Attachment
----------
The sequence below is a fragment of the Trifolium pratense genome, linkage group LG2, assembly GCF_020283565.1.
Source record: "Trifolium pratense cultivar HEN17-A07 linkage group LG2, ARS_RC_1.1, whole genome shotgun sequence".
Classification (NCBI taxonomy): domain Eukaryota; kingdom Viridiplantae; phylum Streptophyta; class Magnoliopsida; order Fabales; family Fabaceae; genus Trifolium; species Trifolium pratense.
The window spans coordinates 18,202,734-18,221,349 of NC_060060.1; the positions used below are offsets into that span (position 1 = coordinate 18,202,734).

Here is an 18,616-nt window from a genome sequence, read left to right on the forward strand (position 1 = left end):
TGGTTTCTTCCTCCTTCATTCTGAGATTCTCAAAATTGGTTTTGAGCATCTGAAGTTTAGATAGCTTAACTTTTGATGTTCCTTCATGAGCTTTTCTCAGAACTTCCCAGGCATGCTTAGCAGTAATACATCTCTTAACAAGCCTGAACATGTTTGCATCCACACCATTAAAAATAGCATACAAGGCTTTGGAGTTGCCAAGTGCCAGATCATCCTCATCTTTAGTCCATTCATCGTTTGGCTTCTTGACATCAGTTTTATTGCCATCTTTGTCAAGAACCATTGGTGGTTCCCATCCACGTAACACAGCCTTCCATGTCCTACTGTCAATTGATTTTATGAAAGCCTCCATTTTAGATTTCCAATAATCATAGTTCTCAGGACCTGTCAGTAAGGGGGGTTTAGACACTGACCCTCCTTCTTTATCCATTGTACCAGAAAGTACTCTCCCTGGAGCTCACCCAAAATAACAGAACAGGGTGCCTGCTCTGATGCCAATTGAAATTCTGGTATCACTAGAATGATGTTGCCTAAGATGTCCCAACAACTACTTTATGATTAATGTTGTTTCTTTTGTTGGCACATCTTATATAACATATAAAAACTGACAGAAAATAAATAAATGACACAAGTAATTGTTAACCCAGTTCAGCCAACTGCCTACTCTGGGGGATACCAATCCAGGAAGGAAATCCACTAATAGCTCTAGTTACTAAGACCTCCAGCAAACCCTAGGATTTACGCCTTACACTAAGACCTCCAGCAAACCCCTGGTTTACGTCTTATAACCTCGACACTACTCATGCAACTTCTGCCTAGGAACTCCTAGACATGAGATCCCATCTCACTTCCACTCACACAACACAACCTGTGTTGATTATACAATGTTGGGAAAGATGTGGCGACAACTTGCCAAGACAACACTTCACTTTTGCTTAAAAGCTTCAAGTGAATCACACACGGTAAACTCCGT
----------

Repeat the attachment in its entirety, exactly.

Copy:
The sequence below is a fragment of the Trifolium pratense genome, linkage group LG2, assembly GCF_020283565.1.
Source record: "Trifolium pratense cultivar HEN17-A07 linkage group LG2, ARS_RC_1.1, whole genome shotgun sequence".
Classification (NCBI taxonomy): domain Eukaryota; kingdom Viridiplantae; phylum Streptophyta; class Magnoliopsida; order Fabales; family Fabaceae; genus Trifolium; species Trifolium pratense.
The window spans coordinates 18,202,734-18,221,349 of NC_060060.1; the positions used below are offsets into that span (position 1 = coordinate 18,202,734).

Here is an 18,616-nt window from a genome sequence, read left to right on the forward strand (position 1 = left end):
TGGTTTCTTCCTCCTTCATTCTGAGATTCTCAAAATTGGTTTTGAGCATCTGAAGTTTAGATAGCTTAACTTTTGATGTTCCTTCATGAGCTTTTCTCAGAACTTCCCAGGCATGCTTAGCAGTAATACATCTCTTAACAAGCCTGAACATGTTTGCATCCACACCATTAAAAATAGCATACAAGGCTTTGGAGTTGCCAAGTGCCAGATCATCCTCATCTTTAGTCCATTCATCGTTTGGCTTCTTGACATCAGTTTTATTGCCATCTTTGTCAAGAACCATTGGTGGTTCCCATCCACGTAACACAGCCTTCCATGTCCTACTGTCAATTGATTTTATGAAAGCCTCCATTTTAGATTTCCAATAATCATAGTTCTCAGGACCTGTCAGTAAGGGGGGTTTAGACACTGACCCTCCTTCTTTATCCATTGTACCAGAAAGTACTCTCCCTGGAGCTCACCCAAAATAACAGAACAGGGTGCCTGCTCTGATGCCAATTGAAATTCTGGTATCACTAGAATGATGTTGCCTAAGATGTCCCAACAACTACTTTATGATTAATGTTGTTTCTTTTGTTGGCACATCTTATATAACATATAAAAACTGACAGAAAATAAATAAATGACACAAGTAATTGTTAACCCAGTTCAGCCAACTGCCTACTCTGGGGGATACCAATCCAGGAAGGAAATCCACTAATAGCTCTAGTTACTAAGACCTCCAGCAAACCCTAGGATTTACGCCTTACACTAAGACCTCCAGCAAACCCCTGGTTTACGTCTTATAACCTCGACACTACTCATGCAACTTCTGCCTAGGAACTCCTAGACATGAGATCCCATCTCACTTCCACTCACACAACACAACCTGTGTTGATTATACAATGTTGGGAAAGATGTGGCGACAACTTGCCAAGACAACACTTCACTTTTGCTTAAAAGCTTCAAGTGAATCACACACGGTAAACTCCGT